Diving Into DC Comics NEW AGE Of HEROES!
After METAL, DC Comics introduces a new line of rookie heroes (and some reimagined favorites) for a new generation of readers with no-assembly required from out of the Dark Multiverse!
Springing forth from the fountain of DC Comic’s most recent “earth shattering” event Dark Nights: Metal the publishing giant decided it was time to take the focus off its big guns and perhaps turn the spotlight onto some fresh new faces. At the conclusion of Scott Snyder’s overly hyped 6-issue saga (stay tuned for additional editorial on Dark Night: Metal coming soon) our trinity of heroes find themselves rejuvenated in their mission having prevented the planet from falling into the depths of the Dark Multiverse, but in so doing unleashed all new threats!
The Justice League will find themselves in uncharted territory and will revitalize their roster in Justice League: No Justice the upcoming follow-up to Metal. It culminates with the league taking in new members including Martian Manhunter, Green Lantern (John Stewart) and the return of Hawkgirl who has been reintegrated into the mainstream DC comics mythology, after being relegated to much of the Earth 2 storyline following “The New 52” rebrand of 2011. While many of the books get a polishing, an entire new line has appeared in the wake of Metal.
Enlisting much of the A-list talent on its payroll DC has given rise to what it’s calling The New Age of Heroes and with all the fanfare that such a prestige announcement should merit has introduced several new titles, sporting all new heroes, as well as some familiar faces for a fresh start. What all the heroes have in common is their connectivity or emergence after the events that took place during the arrival of the Dark Knights and the Dark Multiverse’s incursion. The new line-up of characters are also being positioned alongside some very familiar DC mainstays!
The Dawn of a New Age
For long-time DC readers, the interjecting of some fresh blood may have been a long time coming. The publishing giant has benefitted greatly from the milestone moments of its long list of icons including the long anticipated live-action Justice League feature film, the success of The CW primetime series including Arrow and The Flash, and the recently published #1000 issue of Action Comics marking Superman’s 80 years as the world’s greatest heroes. It was perhaps the perfect moment to give some legends in the making their own turn.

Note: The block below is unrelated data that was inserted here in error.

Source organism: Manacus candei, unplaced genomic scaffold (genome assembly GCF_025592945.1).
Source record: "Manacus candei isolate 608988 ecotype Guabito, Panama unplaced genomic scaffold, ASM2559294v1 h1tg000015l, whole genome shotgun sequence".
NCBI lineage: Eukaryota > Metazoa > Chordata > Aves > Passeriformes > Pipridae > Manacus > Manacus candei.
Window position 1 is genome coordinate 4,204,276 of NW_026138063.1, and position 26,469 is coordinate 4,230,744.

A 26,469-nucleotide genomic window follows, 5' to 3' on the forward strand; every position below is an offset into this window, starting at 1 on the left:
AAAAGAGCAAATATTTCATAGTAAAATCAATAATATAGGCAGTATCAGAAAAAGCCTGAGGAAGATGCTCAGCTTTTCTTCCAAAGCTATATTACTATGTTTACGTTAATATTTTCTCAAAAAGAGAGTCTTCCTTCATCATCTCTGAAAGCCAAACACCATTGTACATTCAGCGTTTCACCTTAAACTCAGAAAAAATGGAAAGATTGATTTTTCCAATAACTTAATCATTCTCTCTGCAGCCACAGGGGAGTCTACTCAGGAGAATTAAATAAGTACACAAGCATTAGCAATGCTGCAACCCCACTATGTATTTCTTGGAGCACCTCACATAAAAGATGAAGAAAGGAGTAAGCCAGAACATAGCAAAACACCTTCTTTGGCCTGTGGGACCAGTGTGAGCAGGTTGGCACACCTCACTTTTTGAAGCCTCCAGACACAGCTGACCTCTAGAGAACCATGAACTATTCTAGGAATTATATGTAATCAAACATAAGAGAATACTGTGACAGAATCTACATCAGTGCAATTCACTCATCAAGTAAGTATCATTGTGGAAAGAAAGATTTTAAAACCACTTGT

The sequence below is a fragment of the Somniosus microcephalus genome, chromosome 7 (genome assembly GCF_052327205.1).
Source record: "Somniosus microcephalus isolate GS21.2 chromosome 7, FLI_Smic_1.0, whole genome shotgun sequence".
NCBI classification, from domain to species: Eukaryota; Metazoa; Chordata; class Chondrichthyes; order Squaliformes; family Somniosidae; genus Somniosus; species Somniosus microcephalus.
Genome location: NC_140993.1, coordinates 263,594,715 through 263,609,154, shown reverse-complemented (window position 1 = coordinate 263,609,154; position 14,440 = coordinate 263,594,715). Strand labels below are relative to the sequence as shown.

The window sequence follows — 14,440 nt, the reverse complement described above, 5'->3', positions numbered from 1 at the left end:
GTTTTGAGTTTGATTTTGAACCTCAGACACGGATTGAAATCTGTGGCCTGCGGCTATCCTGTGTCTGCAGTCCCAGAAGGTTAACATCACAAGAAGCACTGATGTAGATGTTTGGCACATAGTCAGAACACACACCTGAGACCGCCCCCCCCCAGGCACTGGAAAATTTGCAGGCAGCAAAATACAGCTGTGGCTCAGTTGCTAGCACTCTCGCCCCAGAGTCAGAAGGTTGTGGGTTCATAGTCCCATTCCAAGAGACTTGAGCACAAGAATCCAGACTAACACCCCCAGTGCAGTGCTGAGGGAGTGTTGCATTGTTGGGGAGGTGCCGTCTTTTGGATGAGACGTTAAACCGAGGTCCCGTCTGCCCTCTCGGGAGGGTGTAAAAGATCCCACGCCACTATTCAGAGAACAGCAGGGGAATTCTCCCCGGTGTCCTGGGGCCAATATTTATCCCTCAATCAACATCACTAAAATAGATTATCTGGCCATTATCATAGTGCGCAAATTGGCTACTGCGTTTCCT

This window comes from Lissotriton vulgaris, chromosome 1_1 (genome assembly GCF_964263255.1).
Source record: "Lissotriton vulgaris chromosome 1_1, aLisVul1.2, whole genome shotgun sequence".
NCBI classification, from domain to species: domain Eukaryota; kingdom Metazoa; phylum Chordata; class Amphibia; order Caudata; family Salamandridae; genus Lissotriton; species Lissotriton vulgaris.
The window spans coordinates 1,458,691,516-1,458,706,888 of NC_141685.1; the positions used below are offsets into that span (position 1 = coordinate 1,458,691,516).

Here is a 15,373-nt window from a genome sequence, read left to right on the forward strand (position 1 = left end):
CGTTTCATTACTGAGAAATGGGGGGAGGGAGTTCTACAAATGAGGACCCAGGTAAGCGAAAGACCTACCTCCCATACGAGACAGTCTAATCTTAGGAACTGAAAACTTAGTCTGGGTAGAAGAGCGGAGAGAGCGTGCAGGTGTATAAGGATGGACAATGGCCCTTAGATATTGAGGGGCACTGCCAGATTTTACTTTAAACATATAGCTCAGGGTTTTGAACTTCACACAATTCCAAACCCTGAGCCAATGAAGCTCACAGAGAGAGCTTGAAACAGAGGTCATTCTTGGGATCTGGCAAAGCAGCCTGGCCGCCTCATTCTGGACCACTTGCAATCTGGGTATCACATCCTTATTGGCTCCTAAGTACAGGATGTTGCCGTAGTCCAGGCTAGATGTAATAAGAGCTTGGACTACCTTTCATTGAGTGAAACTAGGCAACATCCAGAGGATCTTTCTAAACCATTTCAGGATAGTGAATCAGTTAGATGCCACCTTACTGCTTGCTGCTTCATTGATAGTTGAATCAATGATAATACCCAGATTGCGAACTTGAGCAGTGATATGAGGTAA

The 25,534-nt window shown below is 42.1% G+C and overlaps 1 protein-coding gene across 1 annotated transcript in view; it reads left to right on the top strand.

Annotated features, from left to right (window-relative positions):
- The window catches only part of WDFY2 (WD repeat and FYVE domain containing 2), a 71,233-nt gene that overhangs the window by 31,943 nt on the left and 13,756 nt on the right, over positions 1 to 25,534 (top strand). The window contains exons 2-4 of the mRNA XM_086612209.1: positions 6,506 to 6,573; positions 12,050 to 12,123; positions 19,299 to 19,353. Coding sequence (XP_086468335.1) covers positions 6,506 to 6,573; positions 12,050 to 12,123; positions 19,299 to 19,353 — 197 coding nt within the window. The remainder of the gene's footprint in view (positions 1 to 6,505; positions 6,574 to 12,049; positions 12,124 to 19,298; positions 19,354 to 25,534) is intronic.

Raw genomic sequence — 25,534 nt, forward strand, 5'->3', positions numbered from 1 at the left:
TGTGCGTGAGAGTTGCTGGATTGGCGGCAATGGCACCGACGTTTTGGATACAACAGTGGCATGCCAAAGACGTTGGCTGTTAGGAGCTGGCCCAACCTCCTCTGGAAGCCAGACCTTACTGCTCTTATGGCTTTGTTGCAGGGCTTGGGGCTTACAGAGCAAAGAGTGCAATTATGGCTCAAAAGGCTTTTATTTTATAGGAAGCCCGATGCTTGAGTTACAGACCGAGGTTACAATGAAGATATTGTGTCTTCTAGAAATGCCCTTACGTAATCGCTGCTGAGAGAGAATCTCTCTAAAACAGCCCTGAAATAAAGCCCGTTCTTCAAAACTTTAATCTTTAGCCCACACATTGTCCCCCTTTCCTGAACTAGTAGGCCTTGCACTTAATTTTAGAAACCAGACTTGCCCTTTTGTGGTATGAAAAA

Leaping immediately (and literally) onto the scene were the premiere issues of Damage and Silencer. Damage created by Tony S. Daniel and Robert Venditti introduced Ethan Avery who becomes the living weapon code-named “Damage” a hulking monstrosity that is part of a secret, government black-ops group that is quickly getting the attention of Amanda Waller and her Suicide Squad. Comics legend John Romita, Jr. and Dan Abnett are trigger-happy on Silencer a masked assassin with a death wish and she’s a mom to boot!
Pulling together some fantastic established favorites are Ivan Reis and Jeff Lemire on The Terrifics which brings together the unlikely quartet of Mr. Terrific, Plastic Man (both who were an instrumental part of Metal) and Metamorpho who are joined by the alien Phantom Girl. This foursome find their fates irrevocably intertwined as they investigate the mysteries released from the Dark Multiverse and the dark matter energy unleashed on the prime multiverse. There is also the interestingly enthusiast addition of Sideways from Kenneth Rocafort and Dan DiDio.
All-New, All-Different (Really?)
There will be more new titles joining the “New Age of Heroes” including The Immortal Men by Jim Lee, The Curse of Brimstone and the much anticipated return of The Challengers of the Unknown, who played a significant part in Metal as well. Though many of these titles are setting up some interesting new characters, elaborating and bringing some classic faves back into the spotlight like The Challengers, DC is banking that these new story arcs will reel in more readership, though one thing is hard to mistake and that is the familiarity of this “New Age”.
Most notably Sideways teenage hero feels ad sounds like Marvel Comics web-slinging, wall-crawler Spider-Man, while The Terrifics seem to pay homage to that label first family the Fantastic Four down to mimicking the power set of that famed quartet. Whether these are subtle similarities, or some other clandestine evocation of those heroes remains to be seen, as DC continues to roll-out the “New Age of Heroes” through spring. Perhaps it’s a play by DC to snag some of Marvels audience, rather than accept the possibility that there really is nothing new under the sun.